In terms of Section 21 of the Children’s Act, the unmarried father automatically acquires full Parental Responsibilities and Rights in respect of his child if he lived with the child’s mother in a permanent life partnership at the time of the child’s birth. Regardless of whether or not he lived with the child’s mother in a permanent life partnership, he nonetheless still acquires full Parental Responsibilities and Rights if he complies with the requirements set out in Section 21(1)(b) which provides that he must (a) be identified or consent to being identified as the child’s father; (b) contributed or have attempted in good faith to contribute towards the child’s upbringing; and (c) he must have contributed or attempted to contribute in good faith towards the child’s maintenance for a reasonable period of time.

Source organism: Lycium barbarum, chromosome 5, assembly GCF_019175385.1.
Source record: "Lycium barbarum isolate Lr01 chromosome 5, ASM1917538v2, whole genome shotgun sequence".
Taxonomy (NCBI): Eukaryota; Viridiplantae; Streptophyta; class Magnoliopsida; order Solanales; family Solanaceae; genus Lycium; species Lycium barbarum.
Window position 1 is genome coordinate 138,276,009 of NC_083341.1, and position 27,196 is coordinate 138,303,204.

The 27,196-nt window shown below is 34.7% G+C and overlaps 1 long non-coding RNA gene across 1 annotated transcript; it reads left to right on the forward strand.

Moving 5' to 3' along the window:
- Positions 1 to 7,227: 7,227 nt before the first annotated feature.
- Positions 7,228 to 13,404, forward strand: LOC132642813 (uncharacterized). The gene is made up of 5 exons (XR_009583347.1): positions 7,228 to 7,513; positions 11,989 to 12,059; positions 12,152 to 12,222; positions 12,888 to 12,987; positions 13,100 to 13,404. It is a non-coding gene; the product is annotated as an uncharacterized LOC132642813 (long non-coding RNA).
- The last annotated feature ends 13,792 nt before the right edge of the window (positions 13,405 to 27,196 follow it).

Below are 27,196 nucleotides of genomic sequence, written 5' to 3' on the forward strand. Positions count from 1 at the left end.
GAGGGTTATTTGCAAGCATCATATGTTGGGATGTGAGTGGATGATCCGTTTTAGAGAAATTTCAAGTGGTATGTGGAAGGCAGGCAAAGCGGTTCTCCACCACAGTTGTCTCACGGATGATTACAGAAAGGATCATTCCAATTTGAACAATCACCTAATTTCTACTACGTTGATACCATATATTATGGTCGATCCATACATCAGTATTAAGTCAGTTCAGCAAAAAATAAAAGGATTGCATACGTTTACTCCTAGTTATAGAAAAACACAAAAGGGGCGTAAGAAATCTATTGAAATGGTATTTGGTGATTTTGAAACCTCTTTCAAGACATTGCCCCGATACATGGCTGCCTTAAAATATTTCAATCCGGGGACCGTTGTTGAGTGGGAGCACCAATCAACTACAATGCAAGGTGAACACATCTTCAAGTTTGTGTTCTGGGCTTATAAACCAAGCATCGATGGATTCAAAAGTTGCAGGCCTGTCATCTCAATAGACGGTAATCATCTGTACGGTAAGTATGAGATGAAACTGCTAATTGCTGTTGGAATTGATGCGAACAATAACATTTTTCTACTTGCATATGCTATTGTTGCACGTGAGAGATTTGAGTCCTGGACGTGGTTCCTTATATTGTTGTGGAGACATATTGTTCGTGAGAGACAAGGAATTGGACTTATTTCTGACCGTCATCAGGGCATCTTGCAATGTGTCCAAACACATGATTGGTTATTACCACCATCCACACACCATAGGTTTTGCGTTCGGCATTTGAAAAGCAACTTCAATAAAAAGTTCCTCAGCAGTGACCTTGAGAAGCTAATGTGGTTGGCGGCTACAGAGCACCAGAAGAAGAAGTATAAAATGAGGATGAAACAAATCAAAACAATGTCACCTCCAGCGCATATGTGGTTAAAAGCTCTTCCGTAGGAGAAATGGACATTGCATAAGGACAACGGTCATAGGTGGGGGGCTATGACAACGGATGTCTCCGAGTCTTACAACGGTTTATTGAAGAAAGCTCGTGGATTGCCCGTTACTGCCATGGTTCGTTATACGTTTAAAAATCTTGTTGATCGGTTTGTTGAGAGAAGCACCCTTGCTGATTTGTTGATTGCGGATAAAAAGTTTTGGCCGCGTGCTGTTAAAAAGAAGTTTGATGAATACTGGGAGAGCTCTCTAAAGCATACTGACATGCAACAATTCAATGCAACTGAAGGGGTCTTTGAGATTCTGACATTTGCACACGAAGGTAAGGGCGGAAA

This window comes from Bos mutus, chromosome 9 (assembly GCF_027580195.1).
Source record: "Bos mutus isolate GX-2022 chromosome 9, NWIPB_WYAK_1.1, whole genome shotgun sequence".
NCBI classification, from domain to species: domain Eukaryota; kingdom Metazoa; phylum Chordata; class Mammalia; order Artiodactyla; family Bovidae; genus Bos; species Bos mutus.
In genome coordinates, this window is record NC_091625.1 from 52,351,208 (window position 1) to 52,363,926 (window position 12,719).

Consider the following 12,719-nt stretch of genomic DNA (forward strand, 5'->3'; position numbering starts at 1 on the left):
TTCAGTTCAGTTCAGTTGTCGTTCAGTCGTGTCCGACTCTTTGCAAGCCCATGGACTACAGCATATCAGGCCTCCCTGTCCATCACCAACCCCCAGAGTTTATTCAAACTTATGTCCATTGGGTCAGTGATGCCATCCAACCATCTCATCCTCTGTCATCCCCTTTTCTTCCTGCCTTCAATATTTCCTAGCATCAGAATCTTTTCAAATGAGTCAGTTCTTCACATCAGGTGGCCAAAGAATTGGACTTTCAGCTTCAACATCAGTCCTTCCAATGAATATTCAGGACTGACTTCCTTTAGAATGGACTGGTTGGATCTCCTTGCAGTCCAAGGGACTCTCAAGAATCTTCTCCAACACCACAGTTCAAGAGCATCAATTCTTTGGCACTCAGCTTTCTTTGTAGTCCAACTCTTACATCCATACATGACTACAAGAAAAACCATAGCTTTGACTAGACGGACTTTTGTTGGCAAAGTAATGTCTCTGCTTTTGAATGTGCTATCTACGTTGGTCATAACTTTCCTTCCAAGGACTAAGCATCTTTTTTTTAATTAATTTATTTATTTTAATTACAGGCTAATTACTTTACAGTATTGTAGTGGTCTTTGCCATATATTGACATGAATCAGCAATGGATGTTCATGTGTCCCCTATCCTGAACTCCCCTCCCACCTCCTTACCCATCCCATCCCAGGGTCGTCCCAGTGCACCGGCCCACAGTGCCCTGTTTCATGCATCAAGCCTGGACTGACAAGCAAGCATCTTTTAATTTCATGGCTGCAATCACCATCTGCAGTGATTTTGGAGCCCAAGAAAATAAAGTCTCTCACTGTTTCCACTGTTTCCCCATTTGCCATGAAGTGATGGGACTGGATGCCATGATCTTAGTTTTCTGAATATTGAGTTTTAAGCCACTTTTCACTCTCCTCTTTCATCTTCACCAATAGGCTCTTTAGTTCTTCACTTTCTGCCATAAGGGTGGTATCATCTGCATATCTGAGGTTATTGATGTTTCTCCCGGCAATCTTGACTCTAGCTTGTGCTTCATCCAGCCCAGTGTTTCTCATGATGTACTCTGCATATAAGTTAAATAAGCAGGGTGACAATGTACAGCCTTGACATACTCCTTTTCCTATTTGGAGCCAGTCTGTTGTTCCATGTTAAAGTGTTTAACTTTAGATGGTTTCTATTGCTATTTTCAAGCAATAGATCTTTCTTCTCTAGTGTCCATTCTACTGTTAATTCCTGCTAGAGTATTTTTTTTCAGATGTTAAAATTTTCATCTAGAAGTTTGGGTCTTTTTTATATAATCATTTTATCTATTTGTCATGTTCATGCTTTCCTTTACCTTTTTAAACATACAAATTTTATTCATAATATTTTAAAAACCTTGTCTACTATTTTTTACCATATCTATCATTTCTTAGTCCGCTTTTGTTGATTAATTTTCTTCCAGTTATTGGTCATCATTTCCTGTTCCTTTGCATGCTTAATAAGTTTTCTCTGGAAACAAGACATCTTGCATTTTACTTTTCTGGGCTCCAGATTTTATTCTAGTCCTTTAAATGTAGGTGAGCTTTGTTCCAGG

It is important to bear in mind that a father who meets all these requirements, qualifies for automatic Parental Responsibilities and Rights without the necessity of having to approach the High Court for an Order.
In the event of there being a dispute between the child’s mother and father as to whether the father has met the requirements of Section 21(1)(b) the dispute must be referred to mediation and in the event of the mediation being unsuccessful, either party can thereafter approach the High Court for adjudication of their matter.
The scenario of both parents’ being co-holders of Parental Responsibilities and Rights over a child creates a situation almost akin to that of a joint “custody” arrangement insofar as decision making rights and the rights of care are concerned – with of course, the attendant difficulties associated with such arrangement.